Learning how to stain your wood project allows the natural patterns of the wood to show through while tinting it a natural shade of brown, gray, amber, or black. But that’s not the only benefit to adding a wood stain finish. Staining wood properly protects the wood from spills, scratches, and natural warping.
Everyone has what it takes to stain wood like a pro, but it’s not always as simple as choosing a stain and applying it. Use this guide to learn how to stain wood and finish your next DIY project like a pro.
Prepping to Stain Wood
Before you begin staining, sand down the surface of the wood you’re working with. Sanding is important because it removes any existing paint or finishes and smooths and levels the surface. It also removes raised grain and evens out dried glue and filler.
One last prep step: Take the following safety precautions into consideration before using stains and protectants.
Wear masks and eye protection to shield yourself from airborne chemicals and fumes.
Wear gloves, long sleeves, and pants to prevent skin irritation.
Always apply stain outdoors if possible.
If the project can’t happen outdoors, open all surrounding windows for ventilation during application and while drying.
Keep pets and children away from the work area at all times.
How to Choose the Best Wood Stain
The color of a stain is the biggest deciding factor, but it’s not the only factor to take into consideration. Different types of stains are better suited for some projects over others.
Oil-based stains are arguably the most commonly used type of stain. They are best used for outdoor furniture, large surfaces, butcher block kitchen countertops, dressers, and desks.
Pros of Oil-Based Stains:
Easy to use and apply evenly
Penetrate the wood deeply to prevent peeling
Approved for outdoor use
Produce a natural wood look
Can be applied with a bristle brush or a cloth
Cons of Oil-Based Stains:
Longer dry time when compared to other types of stain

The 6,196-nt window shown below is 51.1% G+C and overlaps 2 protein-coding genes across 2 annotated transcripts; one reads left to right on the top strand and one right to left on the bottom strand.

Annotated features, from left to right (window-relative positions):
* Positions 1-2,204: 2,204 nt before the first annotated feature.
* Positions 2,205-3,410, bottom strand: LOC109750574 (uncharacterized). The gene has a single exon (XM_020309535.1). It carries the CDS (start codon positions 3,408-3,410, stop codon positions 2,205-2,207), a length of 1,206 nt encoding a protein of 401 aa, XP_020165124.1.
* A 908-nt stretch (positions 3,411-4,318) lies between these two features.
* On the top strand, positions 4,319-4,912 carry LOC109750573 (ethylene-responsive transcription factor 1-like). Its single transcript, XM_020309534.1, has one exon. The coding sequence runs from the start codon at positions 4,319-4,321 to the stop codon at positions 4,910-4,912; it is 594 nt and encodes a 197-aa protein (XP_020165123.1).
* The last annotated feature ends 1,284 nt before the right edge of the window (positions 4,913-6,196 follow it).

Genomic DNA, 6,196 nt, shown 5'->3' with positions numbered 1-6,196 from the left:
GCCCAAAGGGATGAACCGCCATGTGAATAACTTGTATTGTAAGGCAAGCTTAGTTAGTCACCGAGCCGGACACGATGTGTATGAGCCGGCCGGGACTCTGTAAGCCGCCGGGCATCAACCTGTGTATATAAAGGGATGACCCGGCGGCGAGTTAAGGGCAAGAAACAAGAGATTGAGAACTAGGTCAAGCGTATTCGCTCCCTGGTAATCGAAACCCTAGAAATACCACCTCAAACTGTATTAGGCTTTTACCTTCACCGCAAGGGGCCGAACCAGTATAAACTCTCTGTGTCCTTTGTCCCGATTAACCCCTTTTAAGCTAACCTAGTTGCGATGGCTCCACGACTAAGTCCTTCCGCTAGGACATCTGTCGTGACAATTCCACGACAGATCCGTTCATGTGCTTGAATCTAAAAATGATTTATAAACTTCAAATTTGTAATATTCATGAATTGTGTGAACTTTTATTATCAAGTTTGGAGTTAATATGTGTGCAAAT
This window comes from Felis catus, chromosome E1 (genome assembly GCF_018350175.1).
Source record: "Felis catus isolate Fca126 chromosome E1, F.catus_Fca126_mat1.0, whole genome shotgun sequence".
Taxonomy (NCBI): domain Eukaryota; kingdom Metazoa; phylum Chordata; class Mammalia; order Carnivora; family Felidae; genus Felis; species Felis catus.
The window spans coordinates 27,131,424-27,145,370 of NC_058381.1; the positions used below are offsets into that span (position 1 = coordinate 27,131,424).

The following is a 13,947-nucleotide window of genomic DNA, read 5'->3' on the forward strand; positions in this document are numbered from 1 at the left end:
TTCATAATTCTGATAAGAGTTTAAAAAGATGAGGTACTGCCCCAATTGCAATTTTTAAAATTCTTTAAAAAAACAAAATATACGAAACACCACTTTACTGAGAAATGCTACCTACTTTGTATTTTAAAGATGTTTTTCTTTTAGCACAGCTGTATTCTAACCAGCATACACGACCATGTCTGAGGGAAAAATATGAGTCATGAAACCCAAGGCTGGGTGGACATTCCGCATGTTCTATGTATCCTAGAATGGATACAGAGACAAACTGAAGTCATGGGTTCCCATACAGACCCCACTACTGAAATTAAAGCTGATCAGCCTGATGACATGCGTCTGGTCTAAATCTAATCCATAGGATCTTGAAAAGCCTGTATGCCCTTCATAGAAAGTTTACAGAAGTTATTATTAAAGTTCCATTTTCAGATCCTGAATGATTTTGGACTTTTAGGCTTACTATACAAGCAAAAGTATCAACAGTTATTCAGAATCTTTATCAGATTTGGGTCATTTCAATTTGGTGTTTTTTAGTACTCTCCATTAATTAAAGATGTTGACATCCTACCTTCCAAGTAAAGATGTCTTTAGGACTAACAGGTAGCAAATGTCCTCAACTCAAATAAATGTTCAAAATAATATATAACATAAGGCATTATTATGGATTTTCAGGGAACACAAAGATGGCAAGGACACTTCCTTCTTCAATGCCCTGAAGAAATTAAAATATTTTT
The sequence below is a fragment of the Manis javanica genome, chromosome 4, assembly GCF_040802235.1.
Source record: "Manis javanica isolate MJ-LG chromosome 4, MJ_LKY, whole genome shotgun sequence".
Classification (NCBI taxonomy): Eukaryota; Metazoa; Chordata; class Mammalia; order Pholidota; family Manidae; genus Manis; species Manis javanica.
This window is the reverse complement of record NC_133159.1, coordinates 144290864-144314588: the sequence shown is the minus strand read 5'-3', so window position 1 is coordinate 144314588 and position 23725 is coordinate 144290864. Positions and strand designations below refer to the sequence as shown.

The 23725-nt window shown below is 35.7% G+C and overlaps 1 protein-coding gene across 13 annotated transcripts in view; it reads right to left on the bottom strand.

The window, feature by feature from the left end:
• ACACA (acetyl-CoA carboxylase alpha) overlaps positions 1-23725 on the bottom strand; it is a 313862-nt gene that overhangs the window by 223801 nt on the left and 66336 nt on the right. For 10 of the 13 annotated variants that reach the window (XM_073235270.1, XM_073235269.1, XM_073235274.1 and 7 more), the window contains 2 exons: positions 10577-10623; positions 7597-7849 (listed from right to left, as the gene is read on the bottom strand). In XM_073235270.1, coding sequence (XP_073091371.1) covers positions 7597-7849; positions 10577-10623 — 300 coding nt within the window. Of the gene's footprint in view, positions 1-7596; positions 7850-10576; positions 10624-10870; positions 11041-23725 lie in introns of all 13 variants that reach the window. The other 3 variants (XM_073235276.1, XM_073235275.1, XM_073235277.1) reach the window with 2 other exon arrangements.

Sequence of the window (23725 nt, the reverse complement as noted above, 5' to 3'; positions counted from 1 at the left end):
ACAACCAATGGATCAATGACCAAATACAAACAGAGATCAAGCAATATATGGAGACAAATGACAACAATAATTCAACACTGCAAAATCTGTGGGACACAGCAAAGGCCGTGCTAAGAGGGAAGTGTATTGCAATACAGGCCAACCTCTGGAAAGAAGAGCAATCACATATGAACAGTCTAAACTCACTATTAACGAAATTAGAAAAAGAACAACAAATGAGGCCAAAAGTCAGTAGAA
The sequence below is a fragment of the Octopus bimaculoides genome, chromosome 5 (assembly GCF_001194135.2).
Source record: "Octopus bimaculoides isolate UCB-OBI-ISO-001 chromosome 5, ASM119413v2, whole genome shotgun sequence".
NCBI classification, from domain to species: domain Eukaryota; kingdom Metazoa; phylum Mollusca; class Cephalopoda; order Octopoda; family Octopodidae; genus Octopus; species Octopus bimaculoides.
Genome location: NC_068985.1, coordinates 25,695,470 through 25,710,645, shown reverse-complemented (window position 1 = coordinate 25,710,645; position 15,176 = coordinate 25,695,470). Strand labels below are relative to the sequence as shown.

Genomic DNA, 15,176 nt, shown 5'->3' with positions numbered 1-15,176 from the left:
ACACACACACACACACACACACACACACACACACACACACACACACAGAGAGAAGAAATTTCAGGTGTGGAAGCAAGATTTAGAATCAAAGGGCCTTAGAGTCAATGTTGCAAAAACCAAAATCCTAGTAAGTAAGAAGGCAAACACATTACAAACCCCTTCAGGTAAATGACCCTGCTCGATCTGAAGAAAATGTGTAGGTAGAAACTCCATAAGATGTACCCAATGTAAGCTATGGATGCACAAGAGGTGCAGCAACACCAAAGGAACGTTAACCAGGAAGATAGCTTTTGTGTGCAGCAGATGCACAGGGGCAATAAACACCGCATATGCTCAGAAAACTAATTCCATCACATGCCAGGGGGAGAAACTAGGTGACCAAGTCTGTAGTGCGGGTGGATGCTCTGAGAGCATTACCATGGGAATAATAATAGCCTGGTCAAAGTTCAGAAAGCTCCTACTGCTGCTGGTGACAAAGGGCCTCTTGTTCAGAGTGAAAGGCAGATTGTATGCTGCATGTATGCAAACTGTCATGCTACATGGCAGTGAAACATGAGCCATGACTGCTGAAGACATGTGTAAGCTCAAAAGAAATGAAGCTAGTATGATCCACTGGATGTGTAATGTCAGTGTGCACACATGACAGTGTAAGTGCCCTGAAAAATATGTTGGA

Contain higher VOCs (volatile organic compounds) than other options
Release strong fumes during use that can linger for days
Weak against UV light and mold without a protective finish
Water-based stains can hold their own when compared to other stain types. Consider using a water-based stain for indoor projects where strong fumes are a concern, smaller wood pieces, and kitchen cabinets.
Pros of Water-Based Stains:
Fast drying time when compared to oil-based stains
Typically last longer than other stains
Stay vibrant longer when compared to other stains
Easy to clean up water-based spills and splatters
Mold- and mildew-resistant
Fewer VOCs than oil-based stains
Come in a wider variety of colors
Do not release strong fumes
Cons of Water-Based Stains:
Not as easy to apply as oil-based stains
Usually need a wood-conditioner base
Require multiple coats for color pigments to show
Work best on raw wood
Can’t withstand long periods of direct sunlight
Raise natural grain for a less smooth finish
Tough to coat evenly due to quick drying time
Gel stains are very different from other stain types. They’re made from a thick, heavy-duty solution that’s more of a paint than a traditional stain. Gel stains sit on top of the wood instead of penetrating the wood. They’re best used on woods that don’t easily absorb stain (like pine, cherry, maple, and birch) and hardwood floors.
Pros of Gel-Based Stains:
Don’t require wood prep
Can be applied on top of previous stains
Durable and long-lasting in high-traffic areas
Still transparent enough to show wood’s natural patterns
Cons of Gel-Based Stains:
Can be messier than other stains
Tend to pool up in certain areas around the wood if the excess isn’t wiped off
Don’t apply evenly on wood furniture with a lot of grooves and angles